In the 18th century almost every town had
its own racecourse, attended annually by the local nobility, farmers and
scallywags alike. Country racing was a rumbustious affair, with wobbly
grandstands, cock-fighting sideshows, spectators wandering onto the course and skullduggery
in the stables. By 1880 most of these country courses were no more, unable to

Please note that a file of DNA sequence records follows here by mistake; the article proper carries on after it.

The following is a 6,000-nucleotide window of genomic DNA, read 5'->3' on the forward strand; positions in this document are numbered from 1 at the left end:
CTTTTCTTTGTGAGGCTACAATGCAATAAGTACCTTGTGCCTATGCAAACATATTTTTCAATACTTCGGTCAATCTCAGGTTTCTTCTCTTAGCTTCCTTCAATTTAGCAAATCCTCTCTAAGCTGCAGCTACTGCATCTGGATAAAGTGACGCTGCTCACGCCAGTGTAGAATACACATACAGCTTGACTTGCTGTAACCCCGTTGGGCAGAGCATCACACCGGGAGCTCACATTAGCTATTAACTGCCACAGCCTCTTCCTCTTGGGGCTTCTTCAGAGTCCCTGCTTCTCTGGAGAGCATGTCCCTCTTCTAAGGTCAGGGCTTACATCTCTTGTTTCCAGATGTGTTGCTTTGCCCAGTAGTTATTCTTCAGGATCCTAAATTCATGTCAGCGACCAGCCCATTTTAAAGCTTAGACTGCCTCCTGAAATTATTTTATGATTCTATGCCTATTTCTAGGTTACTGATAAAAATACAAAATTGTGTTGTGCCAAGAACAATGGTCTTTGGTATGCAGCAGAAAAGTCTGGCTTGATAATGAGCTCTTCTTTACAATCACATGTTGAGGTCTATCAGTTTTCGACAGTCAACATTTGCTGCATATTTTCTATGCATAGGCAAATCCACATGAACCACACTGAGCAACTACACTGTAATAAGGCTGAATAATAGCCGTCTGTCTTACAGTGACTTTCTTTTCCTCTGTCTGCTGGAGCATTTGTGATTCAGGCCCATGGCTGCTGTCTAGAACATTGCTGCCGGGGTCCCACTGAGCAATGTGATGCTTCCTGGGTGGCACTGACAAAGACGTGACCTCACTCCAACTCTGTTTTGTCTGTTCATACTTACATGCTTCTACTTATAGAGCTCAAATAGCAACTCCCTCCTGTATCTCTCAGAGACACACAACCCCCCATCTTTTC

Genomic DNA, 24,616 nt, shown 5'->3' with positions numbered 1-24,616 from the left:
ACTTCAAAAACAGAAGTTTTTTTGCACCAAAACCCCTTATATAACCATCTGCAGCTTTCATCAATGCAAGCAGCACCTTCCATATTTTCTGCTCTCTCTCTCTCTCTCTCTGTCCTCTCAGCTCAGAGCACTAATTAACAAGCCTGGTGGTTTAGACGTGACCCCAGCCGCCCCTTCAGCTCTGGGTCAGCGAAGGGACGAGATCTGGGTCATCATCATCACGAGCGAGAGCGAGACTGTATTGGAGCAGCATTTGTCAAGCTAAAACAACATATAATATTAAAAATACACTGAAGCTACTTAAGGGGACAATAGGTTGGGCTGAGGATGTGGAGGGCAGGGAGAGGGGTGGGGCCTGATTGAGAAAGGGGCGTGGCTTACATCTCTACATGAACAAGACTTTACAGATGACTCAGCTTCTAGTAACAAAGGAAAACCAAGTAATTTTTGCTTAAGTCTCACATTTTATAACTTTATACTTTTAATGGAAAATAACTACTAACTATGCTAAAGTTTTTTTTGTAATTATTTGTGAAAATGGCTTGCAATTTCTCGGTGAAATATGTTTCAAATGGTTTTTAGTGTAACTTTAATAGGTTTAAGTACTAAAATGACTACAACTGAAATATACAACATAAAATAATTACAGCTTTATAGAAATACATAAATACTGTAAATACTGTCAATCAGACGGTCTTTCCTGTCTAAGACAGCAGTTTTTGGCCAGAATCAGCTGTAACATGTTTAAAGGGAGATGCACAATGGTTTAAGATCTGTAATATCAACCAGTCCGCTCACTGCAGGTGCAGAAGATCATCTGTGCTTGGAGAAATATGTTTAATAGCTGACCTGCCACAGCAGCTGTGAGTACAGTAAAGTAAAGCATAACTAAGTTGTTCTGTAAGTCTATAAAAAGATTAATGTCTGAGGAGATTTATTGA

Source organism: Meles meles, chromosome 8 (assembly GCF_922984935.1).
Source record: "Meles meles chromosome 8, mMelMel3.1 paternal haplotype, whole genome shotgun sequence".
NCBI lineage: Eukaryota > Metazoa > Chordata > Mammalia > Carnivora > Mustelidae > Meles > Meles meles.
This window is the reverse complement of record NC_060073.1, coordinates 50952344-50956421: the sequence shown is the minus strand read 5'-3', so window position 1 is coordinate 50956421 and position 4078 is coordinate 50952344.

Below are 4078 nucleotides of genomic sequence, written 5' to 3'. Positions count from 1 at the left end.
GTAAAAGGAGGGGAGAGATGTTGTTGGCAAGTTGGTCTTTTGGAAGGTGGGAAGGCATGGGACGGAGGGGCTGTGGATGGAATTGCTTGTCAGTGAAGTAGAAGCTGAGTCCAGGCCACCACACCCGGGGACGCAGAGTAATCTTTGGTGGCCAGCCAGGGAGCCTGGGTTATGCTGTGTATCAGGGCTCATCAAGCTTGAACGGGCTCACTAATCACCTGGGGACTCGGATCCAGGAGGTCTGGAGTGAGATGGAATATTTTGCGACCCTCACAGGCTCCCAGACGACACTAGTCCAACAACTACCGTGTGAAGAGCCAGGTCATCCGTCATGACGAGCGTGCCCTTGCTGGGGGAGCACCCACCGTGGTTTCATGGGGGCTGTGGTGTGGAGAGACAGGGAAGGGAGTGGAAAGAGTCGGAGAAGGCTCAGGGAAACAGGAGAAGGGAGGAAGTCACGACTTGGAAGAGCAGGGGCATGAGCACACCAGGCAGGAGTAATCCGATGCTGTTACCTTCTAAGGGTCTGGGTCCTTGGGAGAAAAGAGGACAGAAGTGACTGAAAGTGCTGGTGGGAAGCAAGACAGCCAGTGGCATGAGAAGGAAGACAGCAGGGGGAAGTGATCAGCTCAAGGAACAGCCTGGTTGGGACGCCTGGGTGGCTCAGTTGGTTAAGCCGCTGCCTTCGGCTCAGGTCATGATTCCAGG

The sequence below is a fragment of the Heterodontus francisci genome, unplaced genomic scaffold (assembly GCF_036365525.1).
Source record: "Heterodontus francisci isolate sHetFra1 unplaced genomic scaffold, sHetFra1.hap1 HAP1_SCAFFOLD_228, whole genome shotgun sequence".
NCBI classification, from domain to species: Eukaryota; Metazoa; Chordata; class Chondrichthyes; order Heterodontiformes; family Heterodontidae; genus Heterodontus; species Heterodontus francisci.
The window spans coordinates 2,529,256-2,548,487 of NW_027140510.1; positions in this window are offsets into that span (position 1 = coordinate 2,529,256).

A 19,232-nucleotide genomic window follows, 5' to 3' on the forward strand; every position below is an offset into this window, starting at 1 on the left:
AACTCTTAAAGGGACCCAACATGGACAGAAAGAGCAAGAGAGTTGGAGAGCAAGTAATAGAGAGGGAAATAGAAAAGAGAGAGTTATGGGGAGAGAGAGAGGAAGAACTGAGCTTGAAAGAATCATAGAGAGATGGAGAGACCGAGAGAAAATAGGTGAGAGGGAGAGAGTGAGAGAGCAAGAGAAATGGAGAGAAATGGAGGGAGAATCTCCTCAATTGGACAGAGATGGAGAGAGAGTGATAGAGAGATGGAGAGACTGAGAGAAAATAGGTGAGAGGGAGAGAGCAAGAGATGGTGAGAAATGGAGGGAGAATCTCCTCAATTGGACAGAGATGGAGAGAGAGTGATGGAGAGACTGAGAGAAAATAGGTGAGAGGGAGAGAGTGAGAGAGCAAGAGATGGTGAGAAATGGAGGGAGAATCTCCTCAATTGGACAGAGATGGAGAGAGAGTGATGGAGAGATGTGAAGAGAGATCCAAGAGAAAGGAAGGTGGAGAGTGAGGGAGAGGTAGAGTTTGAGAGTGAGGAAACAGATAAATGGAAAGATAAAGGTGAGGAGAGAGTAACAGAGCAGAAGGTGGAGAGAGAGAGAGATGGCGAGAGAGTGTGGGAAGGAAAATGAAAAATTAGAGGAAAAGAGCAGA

meet the stringent standards of the all-powerful Jockey Club. Free Rein celebrates the robust history
of racing before Rules. Ths story concludes with the creation of Newbury
Racecourse.Penelope Stokes has lived in Berkshire for over 25 years and has been writing local history for most of that time.